1.2 ohms https://imgur.com/a/fJeSw

and guess what? I got my clamp meter in the mail and it matches my ol' lil meter and they both match the charts. At least for the pictured one. Maybe some of these are old and off.
 

(*steve*)

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That's 1.2kΩ, or 1200Ω
 

Doug3004

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...and guess what? I got my clamp meter in the mail and it matches my ol' lil meter and they both match the charts. ...
If you only have one cheap multimeter, the best way IMO to verify that it is working correctly is to just go buy another cheap multimeter of a different brand and model, and test them both on the same thing. If they get measurements that are within about 2% of each other, then they probably both work fine. A meter having a 1% margin of error is entirely acceptable for 99.9% of all hobbyist projects ever created.

The thing that cheap digital multimeters lack is good high-voltage and high-current protection. For a hobbyist that may never be much of a factor however. At least one brand has jack shutters that help a lot with the issue (HoldPeak). The <$10 meters usually don't measure amps, particularly AC amps--but many of the <$20 ones will.

If you want an actual test-measurement reference,,,,, then you can buy precision LCR and precision voltage modules from China-land, that have labels telling what an expensive meter says they should read--but then, those modules will cost you ~$35.... and you can buy another cheap meter for less than that.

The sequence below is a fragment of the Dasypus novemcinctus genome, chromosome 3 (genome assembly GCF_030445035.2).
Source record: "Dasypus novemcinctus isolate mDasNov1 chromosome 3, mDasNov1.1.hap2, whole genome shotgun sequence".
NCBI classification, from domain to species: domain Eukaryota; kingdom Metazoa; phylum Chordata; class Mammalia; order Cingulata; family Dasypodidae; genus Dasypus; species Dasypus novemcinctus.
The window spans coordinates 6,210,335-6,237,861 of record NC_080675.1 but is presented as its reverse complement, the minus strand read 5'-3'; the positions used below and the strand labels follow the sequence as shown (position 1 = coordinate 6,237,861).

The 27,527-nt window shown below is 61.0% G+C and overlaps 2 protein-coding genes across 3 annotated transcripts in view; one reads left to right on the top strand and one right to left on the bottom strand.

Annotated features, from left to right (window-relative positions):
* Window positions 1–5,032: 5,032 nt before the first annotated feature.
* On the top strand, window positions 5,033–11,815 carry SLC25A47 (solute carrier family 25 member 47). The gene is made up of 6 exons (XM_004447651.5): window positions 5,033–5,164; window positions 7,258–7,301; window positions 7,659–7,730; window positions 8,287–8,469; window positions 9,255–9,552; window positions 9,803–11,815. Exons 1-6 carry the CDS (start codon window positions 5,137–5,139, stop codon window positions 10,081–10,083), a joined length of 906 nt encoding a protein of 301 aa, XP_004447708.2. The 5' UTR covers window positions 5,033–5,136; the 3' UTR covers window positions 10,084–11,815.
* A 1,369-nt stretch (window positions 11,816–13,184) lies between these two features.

juntjoo

Jun 8, 2015
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If you only have one cheap multimeter, the best way IMO to verify that it is working correctly is to just go buy another cheap multimeter of a different brand and model, and test them both on the same thing. If they get measurements that are within about 2% of each other, then they probably both work fine. A meter having a 1% margin of error is entirely acceptable for 99.9% of all hobbyist projects ever created.

The thing that cheap digital multimeters lack is good high-voltage and high-current protection. For a hobbyist that may never be much of a factor however. At least one brand has jack shutters that help a lot with the issue (HoldPeak). The <$10 meters usually don't measure amps, particularly AC amps--but many of the <$20 ones will.

If you want an actual test-measurement reference,,,,, then you can buy precision LCR and precision voltage modules from China-land, that have labels telling what an expensive meter says they should read--but then, those modules will cost you ~$35.... and you can buy another cheap meter for less than that.
thanks, yeah I've been meter shopping.